What happens next?
She could be pretty fierce, but then she had spent years answering letters from children, or talking to them in schools, reading her own stories aloud and getting feedback and suggestions, and so she had a fairly good idea what would satisfy or nourish, or what could possibly turn them off reading for life…
She was also strongly in touch with her own childhood self – the inner reader who had always been looking for answers in books.As she also said, ‘Your book could be the one that starts a child reading, or the only one they possess – what kind of a power is that? Surely you should use it wisely.’
Read more about Joan Aiken’s The Way to Write for Children here
Illustration by Quentin Blake for Joan Aiken’s Mortimer’s Portrait on Glass
Originally read on Jackanory by Bernard Cribbins
Could You write a classic children’s book that would be in print fifty years from now?
When Joan Aiken was writing The Wolves of Willoughby Chase in 1960, she was still travelling up to London every day for her ‘day job’ on Argosy magazine, which paid the mortgage and fed the family. As the daughter of one impoverished poet, and step-daughter to another equally impecunious author, she had no illusions about the difficulties of a writer’s life. But now, having survived years of fantastic difficulties (read more here!) that beset the publication of what became her award winning novel, she was absolutely determined to continue in her chosen profession.She had decided to be a writer at the age of five, and so after her first success with ‘Wolves‘ she continued unstoppably for the next fifty years – producing over 100 books in her writing lifetime.
As her career developed, and her books became known worldwide, she took time to share her experience with other hopeful writers, even the very young ones in schools she visited – her top tip to them was always to keep a writer’s notebook! You can find quite a bit of her ‘writing advice’ on this site (see menu) mostly from the entertaining and heartfelt guide she produced as part of ‘The Way to Write‘ series, although of course she said there were many, many different ways…!
So she would surely be delighted with the wonderful idea that her agent, Julia Churchill of A.M.Heath came up with – a competition to encourage and discover new writers, and perhaps to produce a classic of the future? It was a big success in 2017, and our top shortlisted authors all found agents, and publishing deals are on the way. Our winner was Tim Ellis; his gripping novel, Harklights, which he has illustrated himself, and which was sold to Usborne Children’s Books, is to be published in 2020.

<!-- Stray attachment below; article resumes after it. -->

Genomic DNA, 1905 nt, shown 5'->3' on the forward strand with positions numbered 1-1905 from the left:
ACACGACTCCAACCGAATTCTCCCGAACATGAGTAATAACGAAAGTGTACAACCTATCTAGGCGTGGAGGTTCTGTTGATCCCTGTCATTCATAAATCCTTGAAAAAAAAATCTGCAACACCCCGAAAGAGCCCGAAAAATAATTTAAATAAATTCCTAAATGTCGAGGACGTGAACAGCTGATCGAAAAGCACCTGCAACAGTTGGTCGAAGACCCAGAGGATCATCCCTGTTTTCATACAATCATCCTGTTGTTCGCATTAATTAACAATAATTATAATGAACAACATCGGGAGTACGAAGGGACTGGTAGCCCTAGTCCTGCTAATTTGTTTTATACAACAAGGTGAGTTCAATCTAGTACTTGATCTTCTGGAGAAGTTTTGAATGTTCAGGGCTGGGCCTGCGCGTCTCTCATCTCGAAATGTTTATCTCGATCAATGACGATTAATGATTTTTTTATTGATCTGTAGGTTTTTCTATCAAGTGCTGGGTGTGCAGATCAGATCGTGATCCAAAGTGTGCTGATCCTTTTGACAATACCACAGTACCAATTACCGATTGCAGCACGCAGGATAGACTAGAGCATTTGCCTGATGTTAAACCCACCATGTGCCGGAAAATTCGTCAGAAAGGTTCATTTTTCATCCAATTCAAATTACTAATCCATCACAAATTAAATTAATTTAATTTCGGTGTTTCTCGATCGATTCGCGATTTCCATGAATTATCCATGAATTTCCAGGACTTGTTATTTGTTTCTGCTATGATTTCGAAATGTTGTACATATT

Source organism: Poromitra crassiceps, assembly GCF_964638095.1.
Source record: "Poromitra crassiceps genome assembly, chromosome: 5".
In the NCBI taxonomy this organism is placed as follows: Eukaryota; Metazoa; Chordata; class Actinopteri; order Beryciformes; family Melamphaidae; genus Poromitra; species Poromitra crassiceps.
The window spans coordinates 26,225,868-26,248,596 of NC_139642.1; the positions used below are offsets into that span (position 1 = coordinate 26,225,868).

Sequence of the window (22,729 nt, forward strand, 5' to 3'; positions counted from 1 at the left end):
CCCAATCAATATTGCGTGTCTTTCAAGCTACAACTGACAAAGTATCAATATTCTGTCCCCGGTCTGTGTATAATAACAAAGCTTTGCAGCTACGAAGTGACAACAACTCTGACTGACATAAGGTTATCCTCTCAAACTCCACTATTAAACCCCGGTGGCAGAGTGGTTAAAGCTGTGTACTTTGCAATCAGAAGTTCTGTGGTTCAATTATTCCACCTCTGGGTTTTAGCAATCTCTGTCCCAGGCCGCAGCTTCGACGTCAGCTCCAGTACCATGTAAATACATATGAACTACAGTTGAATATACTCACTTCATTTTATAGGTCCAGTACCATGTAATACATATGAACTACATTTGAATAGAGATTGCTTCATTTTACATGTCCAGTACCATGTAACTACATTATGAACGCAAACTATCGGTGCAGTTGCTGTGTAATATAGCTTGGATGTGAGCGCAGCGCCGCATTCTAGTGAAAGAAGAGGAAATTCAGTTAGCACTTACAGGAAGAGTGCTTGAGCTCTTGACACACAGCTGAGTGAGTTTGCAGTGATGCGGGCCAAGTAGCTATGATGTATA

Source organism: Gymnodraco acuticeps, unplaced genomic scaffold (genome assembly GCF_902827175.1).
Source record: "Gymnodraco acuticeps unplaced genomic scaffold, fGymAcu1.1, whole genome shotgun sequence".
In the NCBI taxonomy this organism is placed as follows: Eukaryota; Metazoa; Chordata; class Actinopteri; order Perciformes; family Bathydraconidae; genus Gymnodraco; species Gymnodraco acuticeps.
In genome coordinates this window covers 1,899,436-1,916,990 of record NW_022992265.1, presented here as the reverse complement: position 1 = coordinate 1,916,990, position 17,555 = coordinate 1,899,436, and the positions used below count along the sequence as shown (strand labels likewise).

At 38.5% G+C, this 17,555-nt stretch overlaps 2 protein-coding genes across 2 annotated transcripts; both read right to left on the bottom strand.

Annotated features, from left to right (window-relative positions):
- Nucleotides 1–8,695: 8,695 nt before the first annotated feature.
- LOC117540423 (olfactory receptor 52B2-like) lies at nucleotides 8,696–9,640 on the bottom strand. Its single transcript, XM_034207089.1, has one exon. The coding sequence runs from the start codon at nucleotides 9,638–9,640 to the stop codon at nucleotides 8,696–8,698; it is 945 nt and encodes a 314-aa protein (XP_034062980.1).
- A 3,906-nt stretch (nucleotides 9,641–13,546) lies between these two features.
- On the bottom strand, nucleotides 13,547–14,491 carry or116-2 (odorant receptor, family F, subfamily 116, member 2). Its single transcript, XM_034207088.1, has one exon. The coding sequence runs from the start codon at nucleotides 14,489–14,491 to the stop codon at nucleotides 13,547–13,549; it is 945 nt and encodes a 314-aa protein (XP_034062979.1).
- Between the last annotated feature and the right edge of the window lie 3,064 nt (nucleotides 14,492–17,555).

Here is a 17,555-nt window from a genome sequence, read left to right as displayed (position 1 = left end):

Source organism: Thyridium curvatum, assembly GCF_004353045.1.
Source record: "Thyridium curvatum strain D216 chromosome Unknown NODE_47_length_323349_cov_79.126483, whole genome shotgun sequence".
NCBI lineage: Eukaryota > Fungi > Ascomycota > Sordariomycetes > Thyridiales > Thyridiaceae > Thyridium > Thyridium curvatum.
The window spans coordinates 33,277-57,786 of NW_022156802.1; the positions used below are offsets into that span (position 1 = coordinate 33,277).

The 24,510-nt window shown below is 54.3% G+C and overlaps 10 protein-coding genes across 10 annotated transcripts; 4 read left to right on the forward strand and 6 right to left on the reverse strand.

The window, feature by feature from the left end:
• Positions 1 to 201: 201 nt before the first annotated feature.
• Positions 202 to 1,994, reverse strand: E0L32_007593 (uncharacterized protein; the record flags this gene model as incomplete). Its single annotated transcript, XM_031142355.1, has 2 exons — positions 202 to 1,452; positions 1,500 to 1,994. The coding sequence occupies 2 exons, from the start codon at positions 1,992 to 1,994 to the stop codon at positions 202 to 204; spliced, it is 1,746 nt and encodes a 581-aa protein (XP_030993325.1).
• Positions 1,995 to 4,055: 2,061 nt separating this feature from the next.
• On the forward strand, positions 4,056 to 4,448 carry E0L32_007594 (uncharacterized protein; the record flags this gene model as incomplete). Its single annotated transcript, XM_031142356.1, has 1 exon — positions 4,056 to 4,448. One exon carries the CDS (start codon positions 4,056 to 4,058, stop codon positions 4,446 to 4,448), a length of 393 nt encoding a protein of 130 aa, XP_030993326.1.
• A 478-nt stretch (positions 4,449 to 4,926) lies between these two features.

Julia writes: ‘We are looking for a standout junior novel. It could be contemporary or fantastical, it could have the makings of a series, or be one crystalline stand-alone. We know we’re setting the bar high. We hope to find a book that will be in print in fifty years, as Joan achieved with the Wolves series – and many more of her books.’
Could this be you? Have you got a wonderful story to tell? If so have a look at the details on the A.M.Heath link below, check out the conditions for entry, and get writing!
Joan Aiken took her craft very seriously – this may be why her books have become classics. She wrote: ‘Really good writing for children should come out with the force of Niagara… children’s books need to have everything that is in adult writing but squeezed into smaller compass. Furthermore, as children read their books over and over, a book needs to have something new to offer each time. Richness of language, symbolism, or character may be appreciated for the first time at later readings, while the excitement of the story will only disguise failings at the first.’
Coming from a family of writers, books and reading have completely shaped my life. Joan Aiken wrote: ‘A book isn’t only a thing in your hand – it’s a thing in your mind as well. Once you have read it, if you enjoyed it and remember it afterwards, it is like a sort of invisible treasure-box that you can carry about with you and unpack whenever you want to.’
Joan Aiken’s own children’s books are bursting with treasures. In her introduction to the Folio edition of The Wolves of Willoughby Chase, Katherine Rundell summed up the vital ingredients as ‘love, and peril and food’ which she said ‘Aiken writes with an insight and grace that has rarely been rivalled.’
Then, as Joan Aiken would say, ‘it is like nest-building, all kinds of stray ingredients play their part; you throw in all the brightest and boldest ideas you can lay your hands on – the unconscious mind and serendipity play their part – not to mention a good sprinkling of nonsense.’
But writing them is hard work, for as she said, children deserve the best.
THE JOAN AIKEN FUTURE CLASSICS PRIZE 2019
For full entry details and conditions go to the A.M.Heath News page
Submissions open on March 20th 2019 and will close on June 30th.
A shortlist of five will be announced on July 29th
The winner will be announced on August 5th
The Prize will be judged by Julia Churchill, children’s book agent at A.M. Heath, and Lizza Aiken. The winner will receive £1,000 and a full set of The Wolves Chronicles.